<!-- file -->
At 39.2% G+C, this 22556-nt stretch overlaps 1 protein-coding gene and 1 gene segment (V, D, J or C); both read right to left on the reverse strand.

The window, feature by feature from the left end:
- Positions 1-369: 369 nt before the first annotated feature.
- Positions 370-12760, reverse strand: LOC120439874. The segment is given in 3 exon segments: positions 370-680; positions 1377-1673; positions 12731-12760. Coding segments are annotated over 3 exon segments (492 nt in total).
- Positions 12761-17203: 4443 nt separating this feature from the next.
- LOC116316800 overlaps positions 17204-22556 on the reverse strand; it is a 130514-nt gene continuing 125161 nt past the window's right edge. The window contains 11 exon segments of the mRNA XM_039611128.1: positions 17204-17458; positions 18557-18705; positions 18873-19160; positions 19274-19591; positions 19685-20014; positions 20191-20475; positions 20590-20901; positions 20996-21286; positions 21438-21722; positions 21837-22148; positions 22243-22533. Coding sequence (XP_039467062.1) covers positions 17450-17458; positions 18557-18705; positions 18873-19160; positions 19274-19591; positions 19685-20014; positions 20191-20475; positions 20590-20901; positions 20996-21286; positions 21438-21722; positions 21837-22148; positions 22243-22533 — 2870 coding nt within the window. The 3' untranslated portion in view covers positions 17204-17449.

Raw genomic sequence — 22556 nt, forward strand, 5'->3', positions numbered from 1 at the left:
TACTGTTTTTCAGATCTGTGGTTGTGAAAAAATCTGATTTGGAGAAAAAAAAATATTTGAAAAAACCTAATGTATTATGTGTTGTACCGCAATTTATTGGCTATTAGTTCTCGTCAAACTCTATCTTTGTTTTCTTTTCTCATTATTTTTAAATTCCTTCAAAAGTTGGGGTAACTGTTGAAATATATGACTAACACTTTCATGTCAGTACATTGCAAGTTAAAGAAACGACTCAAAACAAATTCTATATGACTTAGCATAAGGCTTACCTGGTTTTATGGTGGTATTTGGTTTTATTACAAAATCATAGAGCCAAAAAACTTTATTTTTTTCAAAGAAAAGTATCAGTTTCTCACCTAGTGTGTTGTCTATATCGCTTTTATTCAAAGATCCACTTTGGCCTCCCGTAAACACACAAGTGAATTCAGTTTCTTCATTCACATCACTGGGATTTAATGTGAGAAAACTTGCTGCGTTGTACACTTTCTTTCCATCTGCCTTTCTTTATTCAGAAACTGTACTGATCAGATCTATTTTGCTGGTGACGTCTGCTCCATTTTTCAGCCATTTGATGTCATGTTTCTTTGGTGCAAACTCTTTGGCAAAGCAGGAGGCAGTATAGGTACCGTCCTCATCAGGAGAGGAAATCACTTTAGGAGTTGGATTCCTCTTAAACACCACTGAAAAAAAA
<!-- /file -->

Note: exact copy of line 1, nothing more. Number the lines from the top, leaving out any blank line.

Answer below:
At 39.2% G+C, this 22556-nt stretch overlaps 1 protein-coding gene and 1 gene segment (V, D, J or C); both read right to left on the reverse strand.